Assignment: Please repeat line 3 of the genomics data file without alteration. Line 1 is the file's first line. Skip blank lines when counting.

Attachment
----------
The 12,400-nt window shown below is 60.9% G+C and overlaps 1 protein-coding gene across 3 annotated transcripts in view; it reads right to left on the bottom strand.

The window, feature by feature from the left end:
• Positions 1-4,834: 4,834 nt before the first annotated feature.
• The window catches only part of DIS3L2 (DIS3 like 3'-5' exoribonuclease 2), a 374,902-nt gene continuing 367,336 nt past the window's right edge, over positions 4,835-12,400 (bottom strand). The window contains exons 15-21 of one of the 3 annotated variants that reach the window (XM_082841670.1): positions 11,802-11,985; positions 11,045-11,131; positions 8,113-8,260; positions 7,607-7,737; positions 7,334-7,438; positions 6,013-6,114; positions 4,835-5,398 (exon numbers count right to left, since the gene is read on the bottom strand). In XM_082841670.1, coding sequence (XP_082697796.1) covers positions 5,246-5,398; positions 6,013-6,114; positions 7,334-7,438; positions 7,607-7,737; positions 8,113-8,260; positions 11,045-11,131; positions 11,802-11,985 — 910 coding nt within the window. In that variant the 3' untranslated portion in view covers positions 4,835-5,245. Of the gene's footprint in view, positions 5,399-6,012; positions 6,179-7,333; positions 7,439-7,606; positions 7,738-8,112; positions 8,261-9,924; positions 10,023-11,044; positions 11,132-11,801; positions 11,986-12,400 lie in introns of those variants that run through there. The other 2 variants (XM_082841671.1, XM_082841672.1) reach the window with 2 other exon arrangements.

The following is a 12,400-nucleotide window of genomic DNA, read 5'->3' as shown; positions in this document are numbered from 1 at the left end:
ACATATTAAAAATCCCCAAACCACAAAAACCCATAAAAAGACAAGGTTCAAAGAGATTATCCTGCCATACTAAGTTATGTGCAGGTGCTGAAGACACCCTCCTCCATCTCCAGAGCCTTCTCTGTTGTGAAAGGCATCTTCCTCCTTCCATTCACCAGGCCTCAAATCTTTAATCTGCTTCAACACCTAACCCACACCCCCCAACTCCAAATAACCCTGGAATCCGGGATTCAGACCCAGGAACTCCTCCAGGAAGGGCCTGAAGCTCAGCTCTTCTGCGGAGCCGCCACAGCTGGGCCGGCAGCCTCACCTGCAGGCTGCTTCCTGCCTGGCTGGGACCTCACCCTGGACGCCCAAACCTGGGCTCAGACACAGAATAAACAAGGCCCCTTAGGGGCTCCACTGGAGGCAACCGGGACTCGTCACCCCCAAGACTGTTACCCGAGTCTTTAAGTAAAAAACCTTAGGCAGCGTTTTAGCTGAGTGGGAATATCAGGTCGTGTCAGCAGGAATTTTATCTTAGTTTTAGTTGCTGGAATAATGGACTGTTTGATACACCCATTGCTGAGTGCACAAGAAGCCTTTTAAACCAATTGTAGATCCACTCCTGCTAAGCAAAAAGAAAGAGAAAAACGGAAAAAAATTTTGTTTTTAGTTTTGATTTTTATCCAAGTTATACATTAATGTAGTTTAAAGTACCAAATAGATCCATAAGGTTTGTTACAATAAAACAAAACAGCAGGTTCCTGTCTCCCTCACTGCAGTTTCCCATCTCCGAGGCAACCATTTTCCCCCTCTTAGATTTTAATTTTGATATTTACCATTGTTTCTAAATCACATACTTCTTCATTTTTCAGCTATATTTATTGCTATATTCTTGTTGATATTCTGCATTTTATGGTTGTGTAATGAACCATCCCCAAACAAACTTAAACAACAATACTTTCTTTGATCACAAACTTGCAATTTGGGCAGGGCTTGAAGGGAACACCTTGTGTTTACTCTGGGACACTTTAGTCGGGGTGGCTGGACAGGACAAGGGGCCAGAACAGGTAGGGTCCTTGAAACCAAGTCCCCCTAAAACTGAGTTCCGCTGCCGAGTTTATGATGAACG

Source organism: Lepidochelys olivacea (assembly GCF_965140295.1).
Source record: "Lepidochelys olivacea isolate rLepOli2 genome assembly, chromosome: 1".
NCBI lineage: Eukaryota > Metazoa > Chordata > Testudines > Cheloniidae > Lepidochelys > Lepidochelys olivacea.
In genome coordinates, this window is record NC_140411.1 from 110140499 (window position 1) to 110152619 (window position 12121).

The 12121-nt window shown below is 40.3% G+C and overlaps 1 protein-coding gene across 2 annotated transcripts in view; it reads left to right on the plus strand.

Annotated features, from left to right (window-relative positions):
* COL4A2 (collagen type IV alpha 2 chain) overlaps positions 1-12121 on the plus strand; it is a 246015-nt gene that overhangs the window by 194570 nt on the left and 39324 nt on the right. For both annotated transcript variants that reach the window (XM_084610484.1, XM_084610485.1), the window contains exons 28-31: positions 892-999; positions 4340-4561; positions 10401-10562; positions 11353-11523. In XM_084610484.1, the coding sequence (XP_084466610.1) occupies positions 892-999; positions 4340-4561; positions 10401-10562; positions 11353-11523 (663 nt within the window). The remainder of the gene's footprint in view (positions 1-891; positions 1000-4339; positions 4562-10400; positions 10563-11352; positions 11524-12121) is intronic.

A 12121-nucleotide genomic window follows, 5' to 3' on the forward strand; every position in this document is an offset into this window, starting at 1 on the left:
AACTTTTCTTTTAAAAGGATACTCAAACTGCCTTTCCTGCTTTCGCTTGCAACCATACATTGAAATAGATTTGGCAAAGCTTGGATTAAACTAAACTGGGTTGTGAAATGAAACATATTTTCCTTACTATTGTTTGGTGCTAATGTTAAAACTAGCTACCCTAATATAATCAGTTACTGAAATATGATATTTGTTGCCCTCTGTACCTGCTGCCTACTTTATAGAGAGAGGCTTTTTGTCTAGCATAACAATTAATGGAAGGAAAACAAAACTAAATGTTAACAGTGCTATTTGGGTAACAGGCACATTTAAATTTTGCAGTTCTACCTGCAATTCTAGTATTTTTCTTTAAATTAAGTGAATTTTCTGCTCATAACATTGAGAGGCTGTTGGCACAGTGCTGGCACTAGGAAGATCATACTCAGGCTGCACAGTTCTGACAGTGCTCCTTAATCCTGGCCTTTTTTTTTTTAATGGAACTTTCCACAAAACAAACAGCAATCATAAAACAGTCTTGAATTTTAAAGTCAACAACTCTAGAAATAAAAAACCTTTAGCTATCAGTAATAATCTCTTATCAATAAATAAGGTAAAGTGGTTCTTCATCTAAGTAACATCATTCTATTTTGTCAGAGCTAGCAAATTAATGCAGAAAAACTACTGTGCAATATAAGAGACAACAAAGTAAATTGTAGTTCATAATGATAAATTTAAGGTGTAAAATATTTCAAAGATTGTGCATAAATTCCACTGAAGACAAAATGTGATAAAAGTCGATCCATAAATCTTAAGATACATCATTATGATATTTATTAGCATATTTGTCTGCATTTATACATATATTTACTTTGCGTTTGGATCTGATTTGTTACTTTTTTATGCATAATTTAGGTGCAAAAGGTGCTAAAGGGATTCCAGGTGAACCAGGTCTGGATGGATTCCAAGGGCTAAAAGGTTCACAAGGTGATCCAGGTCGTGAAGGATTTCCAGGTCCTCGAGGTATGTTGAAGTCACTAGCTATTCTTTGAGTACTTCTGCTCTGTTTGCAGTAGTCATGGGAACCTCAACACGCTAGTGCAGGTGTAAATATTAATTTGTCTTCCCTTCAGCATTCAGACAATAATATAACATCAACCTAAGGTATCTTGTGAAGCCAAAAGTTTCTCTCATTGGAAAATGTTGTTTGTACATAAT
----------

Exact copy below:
• Positions 1-4,834: 4,834 nt before the first annotated feature.